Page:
You need a will. Why shouldn’t you write your own?

blended familyMost blank will forms are based on the assumption that you are part of a traditional nuclear family with a husband, a wife and a common set of children.  It will further assume that you wish to follow the traditional path of inheritance:  The surviving spouse will inherit the deceased’s assets and they will they pass to the children upon the second spouse’s death.

Instead, as is very often the case today, you may be part of a blended family.  If so, you should definitely see an attorney and prepare a will that will protect every member of that new family.

Let’s look at an example of what might happen if you don’t have a well written will.

John and Susan had both been married previously.  John had two children from his first marriage and Susan had three.   When they got married, all was well for several years.  Then John died suddenly.  Susan inherited all of John’s estate (which included assets he had brought into the marriage).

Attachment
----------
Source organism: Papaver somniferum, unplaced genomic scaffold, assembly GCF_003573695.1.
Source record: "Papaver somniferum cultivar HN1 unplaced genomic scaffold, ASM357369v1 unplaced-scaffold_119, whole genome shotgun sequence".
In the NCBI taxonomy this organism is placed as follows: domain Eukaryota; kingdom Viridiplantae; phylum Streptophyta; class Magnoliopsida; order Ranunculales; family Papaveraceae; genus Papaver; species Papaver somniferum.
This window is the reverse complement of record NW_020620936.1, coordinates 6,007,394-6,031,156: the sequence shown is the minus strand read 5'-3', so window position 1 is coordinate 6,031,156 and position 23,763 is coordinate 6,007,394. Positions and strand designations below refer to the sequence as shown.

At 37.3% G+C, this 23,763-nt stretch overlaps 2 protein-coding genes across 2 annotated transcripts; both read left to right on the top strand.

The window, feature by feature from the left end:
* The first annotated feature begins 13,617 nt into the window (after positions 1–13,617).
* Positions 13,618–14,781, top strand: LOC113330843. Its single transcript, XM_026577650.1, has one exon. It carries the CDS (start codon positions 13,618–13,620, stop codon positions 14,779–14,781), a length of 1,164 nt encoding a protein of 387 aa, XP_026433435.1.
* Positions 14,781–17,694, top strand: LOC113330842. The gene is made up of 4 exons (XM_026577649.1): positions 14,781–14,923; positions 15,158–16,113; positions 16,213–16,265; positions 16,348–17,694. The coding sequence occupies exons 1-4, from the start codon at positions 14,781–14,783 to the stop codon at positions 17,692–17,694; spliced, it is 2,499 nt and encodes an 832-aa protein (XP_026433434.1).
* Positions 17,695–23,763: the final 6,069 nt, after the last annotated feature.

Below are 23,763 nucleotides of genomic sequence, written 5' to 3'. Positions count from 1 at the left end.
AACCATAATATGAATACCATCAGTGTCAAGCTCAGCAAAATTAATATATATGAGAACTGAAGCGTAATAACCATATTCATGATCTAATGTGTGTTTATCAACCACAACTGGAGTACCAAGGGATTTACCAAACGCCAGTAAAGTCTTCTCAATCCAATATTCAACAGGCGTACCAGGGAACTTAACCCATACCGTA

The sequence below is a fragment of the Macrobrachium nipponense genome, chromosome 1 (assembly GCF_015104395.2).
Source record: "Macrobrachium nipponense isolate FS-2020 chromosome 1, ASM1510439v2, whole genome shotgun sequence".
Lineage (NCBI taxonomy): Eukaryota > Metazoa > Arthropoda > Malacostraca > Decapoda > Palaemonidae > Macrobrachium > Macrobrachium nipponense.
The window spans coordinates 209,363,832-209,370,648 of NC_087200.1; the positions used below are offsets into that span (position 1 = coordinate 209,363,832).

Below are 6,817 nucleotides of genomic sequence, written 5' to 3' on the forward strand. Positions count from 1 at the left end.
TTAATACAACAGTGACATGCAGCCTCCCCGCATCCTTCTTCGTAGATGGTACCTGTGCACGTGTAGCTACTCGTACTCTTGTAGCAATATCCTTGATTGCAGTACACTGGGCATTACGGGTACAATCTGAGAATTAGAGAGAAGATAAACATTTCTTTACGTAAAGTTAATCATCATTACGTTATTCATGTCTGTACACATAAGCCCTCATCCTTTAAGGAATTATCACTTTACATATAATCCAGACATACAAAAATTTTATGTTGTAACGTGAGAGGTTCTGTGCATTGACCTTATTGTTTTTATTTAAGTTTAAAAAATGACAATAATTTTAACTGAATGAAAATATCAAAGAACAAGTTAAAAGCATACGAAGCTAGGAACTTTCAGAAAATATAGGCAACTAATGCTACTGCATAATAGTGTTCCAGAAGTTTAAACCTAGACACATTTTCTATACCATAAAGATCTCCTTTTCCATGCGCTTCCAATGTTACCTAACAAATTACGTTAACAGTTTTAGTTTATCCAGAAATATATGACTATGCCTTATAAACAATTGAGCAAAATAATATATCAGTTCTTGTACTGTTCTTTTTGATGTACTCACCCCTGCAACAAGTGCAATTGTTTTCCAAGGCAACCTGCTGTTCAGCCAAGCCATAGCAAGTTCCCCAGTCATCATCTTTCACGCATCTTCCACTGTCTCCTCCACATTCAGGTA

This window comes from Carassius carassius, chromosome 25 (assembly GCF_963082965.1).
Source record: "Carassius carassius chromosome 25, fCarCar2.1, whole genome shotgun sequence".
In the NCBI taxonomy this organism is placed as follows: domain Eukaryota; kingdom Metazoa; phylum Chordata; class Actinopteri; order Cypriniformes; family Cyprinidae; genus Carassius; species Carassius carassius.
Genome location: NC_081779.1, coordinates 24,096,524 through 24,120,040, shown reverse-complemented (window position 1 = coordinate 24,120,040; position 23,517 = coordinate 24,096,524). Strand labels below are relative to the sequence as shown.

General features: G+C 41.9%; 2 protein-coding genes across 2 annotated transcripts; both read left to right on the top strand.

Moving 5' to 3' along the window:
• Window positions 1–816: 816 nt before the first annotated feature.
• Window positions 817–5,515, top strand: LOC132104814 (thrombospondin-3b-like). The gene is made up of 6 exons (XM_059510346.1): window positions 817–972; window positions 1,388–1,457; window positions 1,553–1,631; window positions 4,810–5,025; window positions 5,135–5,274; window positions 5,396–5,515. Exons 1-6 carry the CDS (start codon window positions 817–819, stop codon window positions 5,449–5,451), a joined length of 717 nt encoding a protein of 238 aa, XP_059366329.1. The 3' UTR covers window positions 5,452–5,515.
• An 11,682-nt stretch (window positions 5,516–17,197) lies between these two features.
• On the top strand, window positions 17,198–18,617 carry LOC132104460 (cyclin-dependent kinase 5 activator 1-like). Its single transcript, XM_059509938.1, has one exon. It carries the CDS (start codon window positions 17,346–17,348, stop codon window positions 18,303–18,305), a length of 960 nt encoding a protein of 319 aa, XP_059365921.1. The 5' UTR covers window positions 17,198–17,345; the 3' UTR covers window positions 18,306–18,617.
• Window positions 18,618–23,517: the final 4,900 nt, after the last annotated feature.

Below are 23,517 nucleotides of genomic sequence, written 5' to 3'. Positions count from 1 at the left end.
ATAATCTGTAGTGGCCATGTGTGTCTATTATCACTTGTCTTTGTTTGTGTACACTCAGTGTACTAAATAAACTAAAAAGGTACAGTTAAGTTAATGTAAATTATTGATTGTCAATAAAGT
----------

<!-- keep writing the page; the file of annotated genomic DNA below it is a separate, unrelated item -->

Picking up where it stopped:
When Susan died, her three children inherited her assets; John’s children got nothing.  Why, because they were not Susan’s legal children and neither John or Susan’s will legally protected them.  A lengthy legal battle ensued with the biggest winner being the attorneys.

Although this blog is based on an article from the Sydney Morning Herald, it is critical for everyone in a blended family to take heed.

Make sure your legal paperwork protects your family and distributes your assets the way you want them allocated.  Don’t take a shortcut now that may result in unnecessary pain and suffering at a later date.

For more information about estate planning, check out our website www.diesmart.com.

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